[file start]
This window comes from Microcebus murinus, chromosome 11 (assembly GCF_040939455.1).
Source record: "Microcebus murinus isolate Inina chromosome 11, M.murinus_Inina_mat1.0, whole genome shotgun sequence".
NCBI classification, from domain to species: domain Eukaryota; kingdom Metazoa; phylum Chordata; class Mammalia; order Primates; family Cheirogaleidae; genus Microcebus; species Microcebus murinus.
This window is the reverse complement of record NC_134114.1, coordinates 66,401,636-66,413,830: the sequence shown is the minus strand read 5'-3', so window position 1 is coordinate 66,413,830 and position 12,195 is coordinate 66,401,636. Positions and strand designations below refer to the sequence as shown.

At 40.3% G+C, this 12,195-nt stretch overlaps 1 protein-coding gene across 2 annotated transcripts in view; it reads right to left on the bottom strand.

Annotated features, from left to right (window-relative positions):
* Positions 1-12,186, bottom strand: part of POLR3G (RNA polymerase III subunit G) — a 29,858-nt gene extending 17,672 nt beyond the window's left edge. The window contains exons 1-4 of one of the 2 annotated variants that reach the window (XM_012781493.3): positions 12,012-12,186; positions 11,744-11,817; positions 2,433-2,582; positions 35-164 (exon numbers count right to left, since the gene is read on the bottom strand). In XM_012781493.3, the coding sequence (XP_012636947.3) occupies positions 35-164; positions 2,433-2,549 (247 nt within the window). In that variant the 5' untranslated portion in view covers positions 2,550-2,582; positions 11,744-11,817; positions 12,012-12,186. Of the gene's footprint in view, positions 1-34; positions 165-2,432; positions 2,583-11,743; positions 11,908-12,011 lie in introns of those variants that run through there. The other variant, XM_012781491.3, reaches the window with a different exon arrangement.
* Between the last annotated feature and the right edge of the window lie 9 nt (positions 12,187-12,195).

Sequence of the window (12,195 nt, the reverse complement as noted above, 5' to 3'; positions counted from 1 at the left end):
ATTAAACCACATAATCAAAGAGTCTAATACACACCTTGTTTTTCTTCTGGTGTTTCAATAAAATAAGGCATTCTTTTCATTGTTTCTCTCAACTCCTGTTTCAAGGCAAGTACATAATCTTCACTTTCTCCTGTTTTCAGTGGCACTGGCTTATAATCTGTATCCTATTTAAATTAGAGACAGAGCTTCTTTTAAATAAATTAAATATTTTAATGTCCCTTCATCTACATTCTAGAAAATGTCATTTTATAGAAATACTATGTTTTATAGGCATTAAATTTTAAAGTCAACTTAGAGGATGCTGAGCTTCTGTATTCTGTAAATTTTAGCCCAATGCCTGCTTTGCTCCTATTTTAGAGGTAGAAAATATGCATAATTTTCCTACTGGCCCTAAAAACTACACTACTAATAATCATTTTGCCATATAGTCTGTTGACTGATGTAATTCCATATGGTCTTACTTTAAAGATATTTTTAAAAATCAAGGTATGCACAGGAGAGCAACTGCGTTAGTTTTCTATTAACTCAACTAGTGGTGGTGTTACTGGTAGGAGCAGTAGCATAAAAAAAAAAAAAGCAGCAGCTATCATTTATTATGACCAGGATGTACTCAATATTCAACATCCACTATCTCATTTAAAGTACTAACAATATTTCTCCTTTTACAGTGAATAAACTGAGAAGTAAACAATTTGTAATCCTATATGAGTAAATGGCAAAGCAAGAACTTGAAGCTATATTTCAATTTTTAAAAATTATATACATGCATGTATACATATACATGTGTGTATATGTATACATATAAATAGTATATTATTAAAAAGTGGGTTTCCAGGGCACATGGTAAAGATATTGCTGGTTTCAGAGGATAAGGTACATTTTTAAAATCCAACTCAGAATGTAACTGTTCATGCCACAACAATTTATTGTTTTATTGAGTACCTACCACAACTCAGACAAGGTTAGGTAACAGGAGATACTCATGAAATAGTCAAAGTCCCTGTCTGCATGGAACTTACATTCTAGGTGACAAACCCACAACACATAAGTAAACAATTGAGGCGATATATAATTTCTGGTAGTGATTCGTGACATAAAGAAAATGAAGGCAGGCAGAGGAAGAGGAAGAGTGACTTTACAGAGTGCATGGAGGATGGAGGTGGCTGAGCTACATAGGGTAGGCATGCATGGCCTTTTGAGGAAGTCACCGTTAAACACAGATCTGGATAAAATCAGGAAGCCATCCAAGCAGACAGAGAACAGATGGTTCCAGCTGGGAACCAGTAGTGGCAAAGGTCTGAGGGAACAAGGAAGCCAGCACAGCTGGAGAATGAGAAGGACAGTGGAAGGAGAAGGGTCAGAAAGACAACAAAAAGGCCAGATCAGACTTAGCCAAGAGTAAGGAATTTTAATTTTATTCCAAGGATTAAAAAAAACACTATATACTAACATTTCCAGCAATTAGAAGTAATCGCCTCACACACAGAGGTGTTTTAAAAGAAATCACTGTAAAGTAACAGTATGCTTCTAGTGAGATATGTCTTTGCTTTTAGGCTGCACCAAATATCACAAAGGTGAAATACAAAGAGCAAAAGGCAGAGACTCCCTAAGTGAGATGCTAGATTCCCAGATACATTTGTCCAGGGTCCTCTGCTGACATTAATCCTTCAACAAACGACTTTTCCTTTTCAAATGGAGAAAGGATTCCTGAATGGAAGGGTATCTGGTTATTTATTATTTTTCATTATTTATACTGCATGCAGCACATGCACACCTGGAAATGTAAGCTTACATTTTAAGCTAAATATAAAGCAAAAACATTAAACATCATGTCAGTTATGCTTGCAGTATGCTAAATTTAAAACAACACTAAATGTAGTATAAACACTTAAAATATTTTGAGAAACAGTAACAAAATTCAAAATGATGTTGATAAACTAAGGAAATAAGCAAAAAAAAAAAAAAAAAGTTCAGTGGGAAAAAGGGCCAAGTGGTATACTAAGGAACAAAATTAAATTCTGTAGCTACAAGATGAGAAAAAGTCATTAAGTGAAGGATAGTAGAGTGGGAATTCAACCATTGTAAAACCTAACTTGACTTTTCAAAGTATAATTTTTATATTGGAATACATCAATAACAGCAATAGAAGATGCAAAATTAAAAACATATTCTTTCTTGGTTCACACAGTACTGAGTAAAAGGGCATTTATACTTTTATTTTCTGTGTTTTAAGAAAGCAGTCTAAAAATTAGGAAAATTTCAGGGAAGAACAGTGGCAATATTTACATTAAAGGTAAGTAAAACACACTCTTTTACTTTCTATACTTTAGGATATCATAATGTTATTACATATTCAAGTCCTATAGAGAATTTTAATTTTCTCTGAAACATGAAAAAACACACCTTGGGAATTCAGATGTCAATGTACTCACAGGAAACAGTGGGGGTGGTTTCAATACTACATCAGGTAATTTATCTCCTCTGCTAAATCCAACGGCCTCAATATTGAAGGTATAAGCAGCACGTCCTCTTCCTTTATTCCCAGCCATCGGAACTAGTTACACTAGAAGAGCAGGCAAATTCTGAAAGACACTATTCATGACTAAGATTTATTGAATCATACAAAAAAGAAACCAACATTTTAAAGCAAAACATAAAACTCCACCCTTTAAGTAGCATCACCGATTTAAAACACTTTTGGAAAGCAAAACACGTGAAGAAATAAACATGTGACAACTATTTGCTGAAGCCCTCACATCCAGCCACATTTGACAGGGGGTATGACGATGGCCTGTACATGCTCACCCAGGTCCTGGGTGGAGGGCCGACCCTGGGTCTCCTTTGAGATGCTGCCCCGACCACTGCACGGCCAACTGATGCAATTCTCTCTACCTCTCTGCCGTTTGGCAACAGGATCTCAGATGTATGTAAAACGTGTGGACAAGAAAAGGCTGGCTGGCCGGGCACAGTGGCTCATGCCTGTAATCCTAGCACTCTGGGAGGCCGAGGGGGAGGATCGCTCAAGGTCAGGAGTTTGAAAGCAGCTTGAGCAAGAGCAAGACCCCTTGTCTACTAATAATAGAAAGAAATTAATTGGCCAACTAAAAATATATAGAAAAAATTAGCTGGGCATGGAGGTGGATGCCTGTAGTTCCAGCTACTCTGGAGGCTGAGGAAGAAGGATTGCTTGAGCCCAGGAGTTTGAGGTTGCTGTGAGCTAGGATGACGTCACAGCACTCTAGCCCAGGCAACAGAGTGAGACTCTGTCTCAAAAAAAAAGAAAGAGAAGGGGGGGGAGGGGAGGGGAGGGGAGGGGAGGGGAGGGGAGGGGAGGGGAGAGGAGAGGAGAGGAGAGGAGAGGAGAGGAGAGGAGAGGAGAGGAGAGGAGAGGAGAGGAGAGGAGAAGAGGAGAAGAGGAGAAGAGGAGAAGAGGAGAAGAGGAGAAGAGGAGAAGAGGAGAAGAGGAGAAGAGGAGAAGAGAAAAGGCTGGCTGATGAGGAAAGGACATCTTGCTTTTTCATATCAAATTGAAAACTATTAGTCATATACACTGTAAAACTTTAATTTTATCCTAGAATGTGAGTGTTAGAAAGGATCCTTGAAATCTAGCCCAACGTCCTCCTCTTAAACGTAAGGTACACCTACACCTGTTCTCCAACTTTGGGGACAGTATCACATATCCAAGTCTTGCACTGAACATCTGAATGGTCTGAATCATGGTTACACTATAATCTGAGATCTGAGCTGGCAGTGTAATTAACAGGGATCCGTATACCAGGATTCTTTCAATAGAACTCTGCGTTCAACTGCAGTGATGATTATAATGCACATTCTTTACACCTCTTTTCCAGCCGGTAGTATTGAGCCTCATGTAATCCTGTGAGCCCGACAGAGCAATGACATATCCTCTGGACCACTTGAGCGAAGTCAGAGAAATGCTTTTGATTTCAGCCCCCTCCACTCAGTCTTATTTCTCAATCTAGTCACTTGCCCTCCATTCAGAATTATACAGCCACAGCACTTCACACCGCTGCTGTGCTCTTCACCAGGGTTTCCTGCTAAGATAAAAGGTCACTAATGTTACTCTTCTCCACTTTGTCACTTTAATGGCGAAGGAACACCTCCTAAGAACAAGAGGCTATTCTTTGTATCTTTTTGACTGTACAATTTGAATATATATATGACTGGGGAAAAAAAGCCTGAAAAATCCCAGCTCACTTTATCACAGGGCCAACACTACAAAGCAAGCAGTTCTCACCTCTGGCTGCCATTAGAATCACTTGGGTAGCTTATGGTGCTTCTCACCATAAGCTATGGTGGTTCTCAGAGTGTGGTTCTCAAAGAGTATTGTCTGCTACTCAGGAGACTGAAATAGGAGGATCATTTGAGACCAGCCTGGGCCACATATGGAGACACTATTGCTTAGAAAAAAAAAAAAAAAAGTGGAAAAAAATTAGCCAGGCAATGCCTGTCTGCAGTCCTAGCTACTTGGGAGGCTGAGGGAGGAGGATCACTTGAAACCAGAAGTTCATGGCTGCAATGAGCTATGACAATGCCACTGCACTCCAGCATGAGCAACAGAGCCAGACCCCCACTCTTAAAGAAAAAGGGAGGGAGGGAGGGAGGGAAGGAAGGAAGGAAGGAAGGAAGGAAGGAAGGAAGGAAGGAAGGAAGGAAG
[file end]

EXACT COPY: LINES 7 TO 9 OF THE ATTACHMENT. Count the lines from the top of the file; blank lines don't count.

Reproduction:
* Positions 1-12,186, bottom strand: part of POLR3G (RNA polymerase III subunit G) — a 29,858-nt gene extending 17,672 nt beyond the window's left edge. The window contains exons 1-4 of one of the 2 annotated variants that reach the window (XM_012781493.3): positions 12,012-12,186; positions 11,744-11,817; positions 2,433-2,582; positions 35-164 (exon numbers count right to left, since the gene is read on the bottom strand). In XM_012781493.3, the coding sequence (XP_012636947.3) occupies positions 35-164; positions 2,433-2,549 (247 nt within the window). In that variant the 5' untranslated portion in view covers positions 2,550-2,582; positions 11,744-11,817; positions 12,012-12,186. Of the gene's footprint in view, positions 1-34; positions 165-2,432; positions 2,583-11,743; positions 11,908-12,011 lie in introns of those variants that run through there. The other variant, XM_012781491.3, reaches the window with a different exon arrangement.
* Between the last annotated feature and the right edge of the window lie 9 nt (positions 12,187-12,195).

Sequence of the window (12,195 nt, the reverse complement as noted above, 5' to 3'; positions counted from 1 at the left end):